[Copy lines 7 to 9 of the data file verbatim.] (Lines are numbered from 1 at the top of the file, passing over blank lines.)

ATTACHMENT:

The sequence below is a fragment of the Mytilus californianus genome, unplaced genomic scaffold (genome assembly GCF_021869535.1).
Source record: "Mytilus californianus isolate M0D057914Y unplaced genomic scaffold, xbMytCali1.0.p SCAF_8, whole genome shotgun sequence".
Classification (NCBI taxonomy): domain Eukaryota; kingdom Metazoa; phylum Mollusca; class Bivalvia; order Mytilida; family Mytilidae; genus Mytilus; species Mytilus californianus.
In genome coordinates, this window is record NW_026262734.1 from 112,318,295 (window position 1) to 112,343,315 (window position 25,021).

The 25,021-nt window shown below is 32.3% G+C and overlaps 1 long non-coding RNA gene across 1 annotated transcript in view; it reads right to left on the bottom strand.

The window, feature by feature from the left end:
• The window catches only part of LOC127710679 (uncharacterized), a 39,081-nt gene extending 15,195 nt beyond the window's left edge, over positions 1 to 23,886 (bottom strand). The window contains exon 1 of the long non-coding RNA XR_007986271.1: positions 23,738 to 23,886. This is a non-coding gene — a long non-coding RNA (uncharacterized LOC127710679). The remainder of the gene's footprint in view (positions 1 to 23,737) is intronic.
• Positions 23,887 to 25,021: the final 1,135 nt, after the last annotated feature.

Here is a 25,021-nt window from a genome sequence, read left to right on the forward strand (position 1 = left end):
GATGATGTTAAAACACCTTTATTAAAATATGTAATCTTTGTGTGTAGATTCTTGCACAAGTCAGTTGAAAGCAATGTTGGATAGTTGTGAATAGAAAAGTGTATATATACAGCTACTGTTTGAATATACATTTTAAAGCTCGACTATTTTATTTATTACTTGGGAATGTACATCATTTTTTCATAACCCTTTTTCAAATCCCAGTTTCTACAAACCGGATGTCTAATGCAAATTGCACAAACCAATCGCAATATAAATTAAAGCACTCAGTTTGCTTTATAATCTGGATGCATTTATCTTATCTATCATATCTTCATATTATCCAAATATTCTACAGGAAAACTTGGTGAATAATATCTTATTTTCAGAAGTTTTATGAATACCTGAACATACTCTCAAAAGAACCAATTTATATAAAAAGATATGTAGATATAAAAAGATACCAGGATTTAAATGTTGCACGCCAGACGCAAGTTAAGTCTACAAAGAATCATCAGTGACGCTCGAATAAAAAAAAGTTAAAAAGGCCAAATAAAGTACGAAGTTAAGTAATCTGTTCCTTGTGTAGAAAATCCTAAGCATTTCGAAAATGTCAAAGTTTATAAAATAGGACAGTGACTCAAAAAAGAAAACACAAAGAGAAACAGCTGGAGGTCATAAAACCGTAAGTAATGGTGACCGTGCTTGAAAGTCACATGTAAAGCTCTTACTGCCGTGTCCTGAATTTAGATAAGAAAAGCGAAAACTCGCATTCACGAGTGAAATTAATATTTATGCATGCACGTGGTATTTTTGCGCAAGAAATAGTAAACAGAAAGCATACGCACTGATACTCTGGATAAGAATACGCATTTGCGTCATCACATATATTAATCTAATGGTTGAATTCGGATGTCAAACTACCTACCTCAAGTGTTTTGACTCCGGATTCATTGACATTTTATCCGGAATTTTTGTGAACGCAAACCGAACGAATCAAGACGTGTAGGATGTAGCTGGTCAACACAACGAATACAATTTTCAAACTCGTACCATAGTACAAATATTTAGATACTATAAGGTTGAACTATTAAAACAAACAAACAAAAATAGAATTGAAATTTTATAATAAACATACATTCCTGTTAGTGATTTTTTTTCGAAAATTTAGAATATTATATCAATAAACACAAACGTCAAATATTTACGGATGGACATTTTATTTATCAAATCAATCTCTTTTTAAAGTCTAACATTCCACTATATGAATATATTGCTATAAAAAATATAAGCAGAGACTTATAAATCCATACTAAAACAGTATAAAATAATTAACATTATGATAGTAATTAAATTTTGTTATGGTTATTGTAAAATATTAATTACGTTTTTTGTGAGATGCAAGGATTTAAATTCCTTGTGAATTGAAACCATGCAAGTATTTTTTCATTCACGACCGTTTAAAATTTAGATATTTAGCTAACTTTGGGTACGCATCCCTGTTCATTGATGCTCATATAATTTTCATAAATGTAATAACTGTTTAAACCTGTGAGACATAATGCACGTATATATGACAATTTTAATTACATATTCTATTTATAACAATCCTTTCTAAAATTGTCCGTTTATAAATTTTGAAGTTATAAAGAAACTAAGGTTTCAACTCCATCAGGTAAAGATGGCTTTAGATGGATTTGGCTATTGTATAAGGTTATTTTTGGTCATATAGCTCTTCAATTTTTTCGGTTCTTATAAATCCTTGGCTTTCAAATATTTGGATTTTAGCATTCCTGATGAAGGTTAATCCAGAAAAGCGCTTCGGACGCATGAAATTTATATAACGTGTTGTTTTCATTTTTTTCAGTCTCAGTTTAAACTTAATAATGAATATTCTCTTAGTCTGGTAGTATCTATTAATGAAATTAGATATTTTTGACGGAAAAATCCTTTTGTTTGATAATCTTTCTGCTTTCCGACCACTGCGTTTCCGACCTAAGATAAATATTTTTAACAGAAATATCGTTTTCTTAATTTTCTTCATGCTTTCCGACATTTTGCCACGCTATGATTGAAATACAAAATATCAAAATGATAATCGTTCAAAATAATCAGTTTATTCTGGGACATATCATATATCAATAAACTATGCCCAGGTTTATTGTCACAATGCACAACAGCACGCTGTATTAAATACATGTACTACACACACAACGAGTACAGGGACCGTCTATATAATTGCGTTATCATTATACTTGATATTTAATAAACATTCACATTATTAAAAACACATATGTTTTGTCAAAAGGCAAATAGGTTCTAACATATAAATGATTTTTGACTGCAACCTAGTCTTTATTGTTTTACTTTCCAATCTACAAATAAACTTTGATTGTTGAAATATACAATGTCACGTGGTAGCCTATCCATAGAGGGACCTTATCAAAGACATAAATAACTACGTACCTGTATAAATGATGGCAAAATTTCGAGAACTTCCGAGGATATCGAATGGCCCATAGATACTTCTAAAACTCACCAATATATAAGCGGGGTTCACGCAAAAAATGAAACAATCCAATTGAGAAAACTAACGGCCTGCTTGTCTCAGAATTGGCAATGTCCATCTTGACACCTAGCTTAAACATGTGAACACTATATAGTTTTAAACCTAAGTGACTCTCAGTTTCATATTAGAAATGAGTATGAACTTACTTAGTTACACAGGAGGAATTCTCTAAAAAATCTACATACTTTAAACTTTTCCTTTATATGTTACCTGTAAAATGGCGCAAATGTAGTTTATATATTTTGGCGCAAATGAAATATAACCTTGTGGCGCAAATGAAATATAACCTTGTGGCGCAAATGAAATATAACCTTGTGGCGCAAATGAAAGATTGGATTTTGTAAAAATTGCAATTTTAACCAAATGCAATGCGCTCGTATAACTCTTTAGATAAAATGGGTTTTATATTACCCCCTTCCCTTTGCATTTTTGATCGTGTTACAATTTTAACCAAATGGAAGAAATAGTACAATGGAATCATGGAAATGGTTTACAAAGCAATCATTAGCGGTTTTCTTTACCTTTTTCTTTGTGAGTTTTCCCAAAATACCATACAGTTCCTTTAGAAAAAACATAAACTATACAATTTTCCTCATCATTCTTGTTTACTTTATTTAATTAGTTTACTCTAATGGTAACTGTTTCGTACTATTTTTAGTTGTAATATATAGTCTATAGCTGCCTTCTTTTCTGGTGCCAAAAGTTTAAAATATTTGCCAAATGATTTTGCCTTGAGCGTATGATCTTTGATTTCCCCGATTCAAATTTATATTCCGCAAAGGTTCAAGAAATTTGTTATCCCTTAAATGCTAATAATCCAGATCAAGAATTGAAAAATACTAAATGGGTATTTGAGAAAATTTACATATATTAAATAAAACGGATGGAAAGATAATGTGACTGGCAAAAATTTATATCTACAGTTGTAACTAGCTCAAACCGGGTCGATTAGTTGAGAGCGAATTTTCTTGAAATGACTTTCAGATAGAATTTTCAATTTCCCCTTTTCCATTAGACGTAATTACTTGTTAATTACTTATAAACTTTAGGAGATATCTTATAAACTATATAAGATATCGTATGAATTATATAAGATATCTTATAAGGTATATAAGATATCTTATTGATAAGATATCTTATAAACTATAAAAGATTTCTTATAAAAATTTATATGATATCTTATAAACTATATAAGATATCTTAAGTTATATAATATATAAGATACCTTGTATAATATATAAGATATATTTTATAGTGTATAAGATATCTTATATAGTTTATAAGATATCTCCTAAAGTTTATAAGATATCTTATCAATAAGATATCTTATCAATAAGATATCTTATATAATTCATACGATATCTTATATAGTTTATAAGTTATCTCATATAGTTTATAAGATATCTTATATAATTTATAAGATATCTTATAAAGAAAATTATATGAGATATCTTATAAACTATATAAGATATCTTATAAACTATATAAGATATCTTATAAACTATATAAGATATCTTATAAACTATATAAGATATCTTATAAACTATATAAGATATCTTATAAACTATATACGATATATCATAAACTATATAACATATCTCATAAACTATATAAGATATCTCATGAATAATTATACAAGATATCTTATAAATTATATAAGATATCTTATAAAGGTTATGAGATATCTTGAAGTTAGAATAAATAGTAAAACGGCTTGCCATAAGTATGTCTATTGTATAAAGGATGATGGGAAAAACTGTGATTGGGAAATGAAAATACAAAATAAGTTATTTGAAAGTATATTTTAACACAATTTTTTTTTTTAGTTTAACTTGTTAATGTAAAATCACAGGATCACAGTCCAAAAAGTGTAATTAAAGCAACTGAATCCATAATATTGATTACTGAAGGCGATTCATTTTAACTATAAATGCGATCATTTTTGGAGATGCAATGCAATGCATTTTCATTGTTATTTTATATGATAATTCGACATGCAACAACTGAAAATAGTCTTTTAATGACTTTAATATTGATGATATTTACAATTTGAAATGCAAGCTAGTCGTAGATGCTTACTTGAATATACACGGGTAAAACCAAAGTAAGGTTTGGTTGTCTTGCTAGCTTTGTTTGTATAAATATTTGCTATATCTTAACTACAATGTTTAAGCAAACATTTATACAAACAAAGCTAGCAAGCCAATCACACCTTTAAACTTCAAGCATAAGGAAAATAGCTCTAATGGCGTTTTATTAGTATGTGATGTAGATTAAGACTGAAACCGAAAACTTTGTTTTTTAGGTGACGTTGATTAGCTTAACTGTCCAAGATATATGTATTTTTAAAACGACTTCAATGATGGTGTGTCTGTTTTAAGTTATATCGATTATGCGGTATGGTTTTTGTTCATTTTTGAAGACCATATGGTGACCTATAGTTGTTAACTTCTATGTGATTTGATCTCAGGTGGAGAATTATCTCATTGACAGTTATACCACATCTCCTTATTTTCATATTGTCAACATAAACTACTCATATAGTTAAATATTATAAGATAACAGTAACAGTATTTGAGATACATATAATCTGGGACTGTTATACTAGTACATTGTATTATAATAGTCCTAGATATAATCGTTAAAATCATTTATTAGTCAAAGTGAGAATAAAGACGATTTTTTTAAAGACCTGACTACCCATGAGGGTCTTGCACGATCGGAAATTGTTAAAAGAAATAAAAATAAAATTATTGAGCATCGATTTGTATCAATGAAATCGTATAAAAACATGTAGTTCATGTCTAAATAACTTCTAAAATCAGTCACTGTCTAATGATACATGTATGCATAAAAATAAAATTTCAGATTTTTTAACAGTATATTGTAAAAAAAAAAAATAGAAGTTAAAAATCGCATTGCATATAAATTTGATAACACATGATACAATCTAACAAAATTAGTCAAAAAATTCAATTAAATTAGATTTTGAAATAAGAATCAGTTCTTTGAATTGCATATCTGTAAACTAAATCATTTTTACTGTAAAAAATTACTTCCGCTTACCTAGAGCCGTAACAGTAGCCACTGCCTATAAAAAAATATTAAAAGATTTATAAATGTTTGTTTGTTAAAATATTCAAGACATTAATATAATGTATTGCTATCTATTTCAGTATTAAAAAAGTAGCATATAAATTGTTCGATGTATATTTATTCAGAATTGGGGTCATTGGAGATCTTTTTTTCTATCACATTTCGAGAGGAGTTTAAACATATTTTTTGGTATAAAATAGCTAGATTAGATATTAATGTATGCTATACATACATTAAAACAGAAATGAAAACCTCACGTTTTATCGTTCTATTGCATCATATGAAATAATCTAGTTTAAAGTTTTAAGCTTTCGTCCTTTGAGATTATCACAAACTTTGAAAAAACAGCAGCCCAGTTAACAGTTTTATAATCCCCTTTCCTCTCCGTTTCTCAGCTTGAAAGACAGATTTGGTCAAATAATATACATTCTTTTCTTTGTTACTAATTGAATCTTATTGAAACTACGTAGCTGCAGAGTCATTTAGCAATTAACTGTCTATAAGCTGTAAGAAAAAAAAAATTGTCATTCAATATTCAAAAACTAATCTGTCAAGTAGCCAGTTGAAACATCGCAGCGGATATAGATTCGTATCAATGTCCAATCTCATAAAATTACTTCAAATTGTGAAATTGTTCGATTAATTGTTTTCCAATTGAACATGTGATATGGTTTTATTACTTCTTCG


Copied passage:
• The window catches only part of LOC127710679 (uncharacterized), a 39,081-nt gene extending 15,195 nt beyond the window's left edge, over positions 1 to 23,886 (bottom strand). The window contains exon 1 of the long non-coding RNA XR_007986271.1: positions 23,738 to 23,886. This is a non-coding gene — a long non-coding RNA (uncharacterized LOC127710679). The remainder of the gene's footprint in view (positions 1 to 23,737) is intronic.
• Positions 23,887 to 25,021: the final 1,135 nt, after the last annotated feature.

Here is a 25,021-nt window from a genome sequence, read left to right on the forward strand (position 1 = left end):